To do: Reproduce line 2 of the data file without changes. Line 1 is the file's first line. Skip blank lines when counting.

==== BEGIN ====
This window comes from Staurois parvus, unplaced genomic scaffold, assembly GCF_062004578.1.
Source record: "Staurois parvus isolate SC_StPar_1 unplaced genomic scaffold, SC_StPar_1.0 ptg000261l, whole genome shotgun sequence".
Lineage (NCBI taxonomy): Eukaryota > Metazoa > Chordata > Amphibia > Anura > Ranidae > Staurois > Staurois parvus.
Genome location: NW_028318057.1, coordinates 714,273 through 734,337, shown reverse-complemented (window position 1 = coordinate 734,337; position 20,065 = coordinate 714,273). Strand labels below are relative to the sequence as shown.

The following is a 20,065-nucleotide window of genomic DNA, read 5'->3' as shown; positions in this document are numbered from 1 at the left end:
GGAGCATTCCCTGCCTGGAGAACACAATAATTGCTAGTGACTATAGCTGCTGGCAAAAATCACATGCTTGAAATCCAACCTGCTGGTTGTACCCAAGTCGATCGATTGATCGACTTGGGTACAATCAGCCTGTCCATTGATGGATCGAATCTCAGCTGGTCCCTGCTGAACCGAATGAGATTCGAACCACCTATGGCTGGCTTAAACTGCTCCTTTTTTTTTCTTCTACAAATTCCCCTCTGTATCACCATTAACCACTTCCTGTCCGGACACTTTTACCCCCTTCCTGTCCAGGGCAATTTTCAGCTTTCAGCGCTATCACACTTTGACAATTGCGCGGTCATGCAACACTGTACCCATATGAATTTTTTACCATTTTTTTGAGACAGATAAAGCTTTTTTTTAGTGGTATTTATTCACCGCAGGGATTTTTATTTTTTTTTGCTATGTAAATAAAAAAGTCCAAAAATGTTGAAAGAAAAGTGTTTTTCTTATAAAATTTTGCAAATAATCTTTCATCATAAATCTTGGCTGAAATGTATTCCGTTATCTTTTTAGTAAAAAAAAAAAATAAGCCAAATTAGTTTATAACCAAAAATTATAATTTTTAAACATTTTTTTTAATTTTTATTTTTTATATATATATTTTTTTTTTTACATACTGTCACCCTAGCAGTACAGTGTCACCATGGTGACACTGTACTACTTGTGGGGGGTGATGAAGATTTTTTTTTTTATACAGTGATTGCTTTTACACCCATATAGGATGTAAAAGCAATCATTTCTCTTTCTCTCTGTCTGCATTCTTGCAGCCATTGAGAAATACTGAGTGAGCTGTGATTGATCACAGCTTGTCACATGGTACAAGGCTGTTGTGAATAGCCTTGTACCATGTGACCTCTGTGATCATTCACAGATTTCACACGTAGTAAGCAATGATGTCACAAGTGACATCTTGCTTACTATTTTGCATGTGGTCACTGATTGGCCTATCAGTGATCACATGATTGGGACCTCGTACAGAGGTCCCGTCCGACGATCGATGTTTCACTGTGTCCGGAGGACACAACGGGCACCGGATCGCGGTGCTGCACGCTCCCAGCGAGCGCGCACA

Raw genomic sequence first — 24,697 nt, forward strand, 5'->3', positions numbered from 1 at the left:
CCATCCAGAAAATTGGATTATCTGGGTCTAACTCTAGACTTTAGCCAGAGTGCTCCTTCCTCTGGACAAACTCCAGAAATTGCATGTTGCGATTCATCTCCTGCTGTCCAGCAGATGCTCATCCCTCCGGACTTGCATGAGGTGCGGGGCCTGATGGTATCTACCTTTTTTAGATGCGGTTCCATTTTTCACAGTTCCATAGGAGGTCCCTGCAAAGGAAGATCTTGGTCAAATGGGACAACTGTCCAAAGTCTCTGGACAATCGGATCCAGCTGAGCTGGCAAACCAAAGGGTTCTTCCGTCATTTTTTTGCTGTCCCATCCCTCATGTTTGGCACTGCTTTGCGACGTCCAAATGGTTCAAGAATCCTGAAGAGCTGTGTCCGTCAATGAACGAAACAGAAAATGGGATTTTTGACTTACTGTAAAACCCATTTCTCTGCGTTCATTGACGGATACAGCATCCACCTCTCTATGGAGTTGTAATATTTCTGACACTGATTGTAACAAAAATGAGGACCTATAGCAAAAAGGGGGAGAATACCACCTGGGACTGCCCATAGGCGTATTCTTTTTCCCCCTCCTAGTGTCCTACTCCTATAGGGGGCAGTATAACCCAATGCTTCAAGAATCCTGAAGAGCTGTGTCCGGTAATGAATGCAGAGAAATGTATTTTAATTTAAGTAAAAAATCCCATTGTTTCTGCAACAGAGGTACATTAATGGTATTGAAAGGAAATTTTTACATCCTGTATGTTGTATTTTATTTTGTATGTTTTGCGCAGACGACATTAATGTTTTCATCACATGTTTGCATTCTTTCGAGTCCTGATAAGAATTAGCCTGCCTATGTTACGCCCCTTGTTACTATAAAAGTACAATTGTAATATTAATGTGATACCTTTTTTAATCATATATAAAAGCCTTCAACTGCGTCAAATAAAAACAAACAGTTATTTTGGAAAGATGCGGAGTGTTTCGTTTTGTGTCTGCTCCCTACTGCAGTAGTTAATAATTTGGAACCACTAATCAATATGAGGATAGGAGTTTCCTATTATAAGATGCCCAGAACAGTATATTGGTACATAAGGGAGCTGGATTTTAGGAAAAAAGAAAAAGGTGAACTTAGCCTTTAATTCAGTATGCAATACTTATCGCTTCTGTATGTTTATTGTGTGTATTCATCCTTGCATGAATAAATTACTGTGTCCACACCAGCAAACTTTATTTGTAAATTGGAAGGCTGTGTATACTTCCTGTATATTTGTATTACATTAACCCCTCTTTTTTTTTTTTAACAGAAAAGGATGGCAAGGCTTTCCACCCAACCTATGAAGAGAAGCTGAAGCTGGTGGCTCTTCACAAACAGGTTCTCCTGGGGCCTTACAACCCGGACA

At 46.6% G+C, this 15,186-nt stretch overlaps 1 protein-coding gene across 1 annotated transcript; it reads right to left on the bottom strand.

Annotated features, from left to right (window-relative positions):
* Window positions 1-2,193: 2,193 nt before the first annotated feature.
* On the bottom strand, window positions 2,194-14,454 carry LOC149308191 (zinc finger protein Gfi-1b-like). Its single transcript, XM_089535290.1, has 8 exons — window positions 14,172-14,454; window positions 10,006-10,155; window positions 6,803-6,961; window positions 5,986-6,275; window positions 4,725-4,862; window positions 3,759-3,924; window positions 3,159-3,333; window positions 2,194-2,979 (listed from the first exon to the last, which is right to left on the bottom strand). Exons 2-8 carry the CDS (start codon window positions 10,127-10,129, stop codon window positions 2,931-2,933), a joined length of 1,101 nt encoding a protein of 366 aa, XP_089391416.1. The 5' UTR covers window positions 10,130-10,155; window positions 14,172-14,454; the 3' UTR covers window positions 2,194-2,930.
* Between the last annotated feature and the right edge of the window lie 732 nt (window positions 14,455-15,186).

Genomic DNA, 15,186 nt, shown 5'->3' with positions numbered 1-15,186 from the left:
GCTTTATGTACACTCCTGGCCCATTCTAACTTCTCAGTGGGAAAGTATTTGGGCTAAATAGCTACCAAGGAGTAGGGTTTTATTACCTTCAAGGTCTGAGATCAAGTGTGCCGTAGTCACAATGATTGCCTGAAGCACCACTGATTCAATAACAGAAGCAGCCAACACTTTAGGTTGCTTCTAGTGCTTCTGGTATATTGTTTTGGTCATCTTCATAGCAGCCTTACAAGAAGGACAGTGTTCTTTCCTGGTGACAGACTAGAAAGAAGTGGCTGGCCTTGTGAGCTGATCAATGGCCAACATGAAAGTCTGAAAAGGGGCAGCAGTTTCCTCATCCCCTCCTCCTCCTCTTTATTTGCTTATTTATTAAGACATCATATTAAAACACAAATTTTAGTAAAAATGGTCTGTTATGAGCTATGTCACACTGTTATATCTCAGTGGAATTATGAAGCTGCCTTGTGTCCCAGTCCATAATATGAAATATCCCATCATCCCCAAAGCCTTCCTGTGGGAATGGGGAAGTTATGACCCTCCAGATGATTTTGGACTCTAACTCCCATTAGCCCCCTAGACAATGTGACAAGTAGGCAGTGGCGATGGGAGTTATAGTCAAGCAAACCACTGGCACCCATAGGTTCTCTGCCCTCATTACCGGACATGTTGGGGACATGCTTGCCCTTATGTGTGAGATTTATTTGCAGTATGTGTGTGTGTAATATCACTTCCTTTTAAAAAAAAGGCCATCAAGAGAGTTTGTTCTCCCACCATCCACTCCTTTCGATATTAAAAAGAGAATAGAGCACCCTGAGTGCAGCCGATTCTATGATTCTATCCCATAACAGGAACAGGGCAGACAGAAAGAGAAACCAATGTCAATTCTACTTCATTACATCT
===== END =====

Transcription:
Source record: "Staurois parvus isolate SC_StPar_1 unplaced genomic scaffold, SC_StPar_1.0 ptg000261l, whole genome shotgun sequence".